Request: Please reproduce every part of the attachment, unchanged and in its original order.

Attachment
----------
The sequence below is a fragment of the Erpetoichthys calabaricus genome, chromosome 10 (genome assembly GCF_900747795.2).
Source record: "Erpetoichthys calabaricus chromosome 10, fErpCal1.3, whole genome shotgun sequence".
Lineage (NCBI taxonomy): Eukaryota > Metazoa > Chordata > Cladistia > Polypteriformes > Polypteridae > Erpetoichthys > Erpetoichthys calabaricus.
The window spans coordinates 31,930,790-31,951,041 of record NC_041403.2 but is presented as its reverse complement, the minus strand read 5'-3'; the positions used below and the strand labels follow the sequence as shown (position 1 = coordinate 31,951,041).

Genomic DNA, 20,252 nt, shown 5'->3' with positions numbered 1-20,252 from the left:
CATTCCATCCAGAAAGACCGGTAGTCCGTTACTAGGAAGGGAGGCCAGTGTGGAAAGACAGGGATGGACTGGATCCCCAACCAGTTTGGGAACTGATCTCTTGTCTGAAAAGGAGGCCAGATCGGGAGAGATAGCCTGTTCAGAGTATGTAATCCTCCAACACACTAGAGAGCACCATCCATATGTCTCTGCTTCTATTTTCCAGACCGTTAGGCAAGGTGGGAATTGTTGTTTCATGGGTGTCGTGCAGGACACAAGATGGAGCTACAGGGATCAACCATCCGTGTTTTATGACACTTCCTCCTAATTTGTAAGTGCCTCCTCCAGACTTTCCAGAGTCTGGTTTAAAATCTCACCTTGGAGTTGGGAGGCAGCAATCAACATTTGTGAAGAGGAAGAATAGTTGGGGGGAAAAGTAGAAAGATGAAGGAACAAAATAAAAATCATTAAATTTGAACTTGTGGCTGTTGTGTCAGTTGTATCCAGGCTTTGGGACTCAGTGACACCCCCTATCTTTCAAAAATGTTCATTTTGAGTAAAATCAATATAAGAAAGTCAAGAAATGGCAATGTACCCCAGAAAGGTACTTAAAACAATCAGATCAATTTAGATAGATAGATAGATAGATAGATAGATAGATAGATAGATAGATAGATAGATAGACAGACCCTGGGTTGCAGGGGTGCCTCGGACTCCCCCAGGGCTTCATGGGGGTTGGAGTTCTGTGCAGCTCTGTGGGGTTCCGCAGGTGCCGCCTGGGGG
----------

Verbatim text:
The sequence below is a fragment of the Erpetoichthys calabaricus genome, chromosome 10 (genome assembly GCF_900747795.2).
Source record: "Erpetoichthys calabaricus chromosome 10, fErpCal1.3, whole genome shotgun sequence".
Lineage (NCBI taxonomy): Eukaryota > Metazoa > Chordata > Cladistia > Polypteriformes > Polypteridae > Erpetoichthys > Erpetoichthys calabaricus.
The window spans coordinates 31,930,790-31,951,041 of record NC_041403.2 but is presented as its reverse complement, the minus strand read 5'-3'; the positions used below and the strand labels follow the sequence as shown (position 1 = coordinate 31,951,041).

Genomic DNA, 20,252 nt, shown 5'->3' with positions numbered 1-20,252 from the left:
CATTCCATCCAGAAAGACCGGTAGTCCGTTACTAGGAAGGGAGGCCAGTGTGGAAAGACAGGGATGGACTGGATCCCCAACCAGTTTGGGAACTGATCTCTTGTCTGAAAAGGAGGCCAGATCGGGAGAGATAGCCTGTTCAGAGTATGTAATCCTCCAACACACTAGAGAGCACCATCCATATGTCTCTGCTTCTATTTTCCAGACCGTTAGGCAAGGTGGGAATTGTTGTTTCATGGGTGTCGTGCAGGACACAAGATGGAGCTACAGGGATCAACCATCCGTGTTTTATGACACTTCCTCCTAATTTGTAAGTGCCTCCTCCAGACTTTCCAGAGTCTGGTTTAAAATCTCACCTTGGAGTTGGGAGGCAGCAATCAACATTTGTGAAGAGGAAGAATAGTTGGGGGGAAAAGTAGAAAGATGAAGGAACAAAATAAAAATCATTAAATTTGAACTTGTGGCTGTTGTGTCAGTTGTATCCAGGCTTTGGGACTCAGTGACACCCCCTATCTTTCAAAAATGTTCATTTTGAGTAAAATCAATATAAGAAAGTCAAGAAATGGCAATGTACCCCAGAAAGGTACTTAAAACAATCAGATCAATTTAGATAGATAGATAGATAGATAGATAGATAGATAGATAGATAGATAGATAGATAGACAGACCCTGGGTTGCAGGGGTGCCTCGGACTCCCCCAGGGCTTCATGGGGGTTGGAGTTCTGTGCAGCTCTGTGGGGTTCCGCAGGTGCCGCCTGGGGG